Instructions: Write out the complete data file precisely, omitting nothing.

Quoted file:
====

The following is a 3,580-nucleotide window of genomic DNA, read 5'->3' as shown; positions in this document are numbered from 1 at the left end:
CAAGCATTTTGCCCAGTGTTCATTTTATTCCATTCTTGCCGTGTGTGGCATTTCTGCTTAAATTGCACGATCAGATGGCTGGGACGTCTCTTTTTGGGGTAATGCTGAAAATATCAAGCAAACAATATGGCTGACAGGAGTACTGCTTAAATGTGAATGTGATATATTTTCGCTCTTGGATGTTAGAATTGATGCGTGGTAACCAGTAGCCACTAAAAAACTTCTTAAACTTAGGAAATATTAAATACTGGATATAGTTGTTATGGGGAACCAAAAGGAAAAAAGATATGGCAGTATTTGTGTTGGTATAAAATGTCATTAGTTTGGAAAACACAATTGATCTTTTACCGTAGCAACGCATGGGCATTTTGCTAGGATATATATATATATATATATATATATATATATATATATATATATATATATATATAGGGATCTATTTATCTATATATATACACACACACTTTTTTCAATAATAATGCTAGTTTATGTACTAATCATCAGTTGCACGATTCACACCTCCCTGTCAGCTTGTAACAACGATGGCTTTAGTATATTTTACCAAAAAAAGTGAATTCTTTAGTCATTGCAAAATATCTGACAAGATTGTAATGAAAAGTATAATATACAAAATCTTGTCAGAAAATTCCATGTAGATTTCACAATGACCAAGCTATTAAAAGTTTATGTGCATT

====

The following is a 3,580-nucleotide window of genomic DNA, read 5'->3' as shown; positions in this document are numbered from 1 at the left end:
CAAGCATTTTGCCCAGTGTTCATTTTATTCCATTCTTGCCGTGTGTGGCATTTCTGCTTAAATTGCACGATCAGATGGCTGGGACGTCTCTTTTTGGGGTAATGCTGAAAATATCAAGCAAACAATATGGCTGACAGGAGTACTGCTTAAATGTGAATGTGATATATTTTCGCTCTTGGATGTTAGAATTGATGCGTGGTAACCAGTAGCCACTAAAAAACTTCTTAAACTTAGGAAATATTAAATACTGGATATAGTTGTTATGGGGAACCAAAAGGAAAAAAGATATGGCAGTATTTGTGTTGGTATAAAATGTCATTAGTTTGGAAAACACAATTGATCTTTTACCGTAGCAACGCATGGGCATTTTGCTAGGATATATATATATATATATATATATATATATATATATATATATATATATATATATAGGGATCTATTTATCTATATATATACACACACACTTTTTTCAATAATAATGCTAGTTTATGTACTAATCATCAGTTGCACGATTCACACCTCCCTGTCAGCTTGTAACAACGATGGCTTTAGTATATTTTACCAAAAAAAGTGAATTCTTTAGTCATTGCAAAATATCTGACAAGATTGTAATGAAAAGTATAATATACAAAATCTTGTCAGAAAATTCCATGTAGATTTCACAATGACCAAGCTATTAAAAGTTTATGTGCATT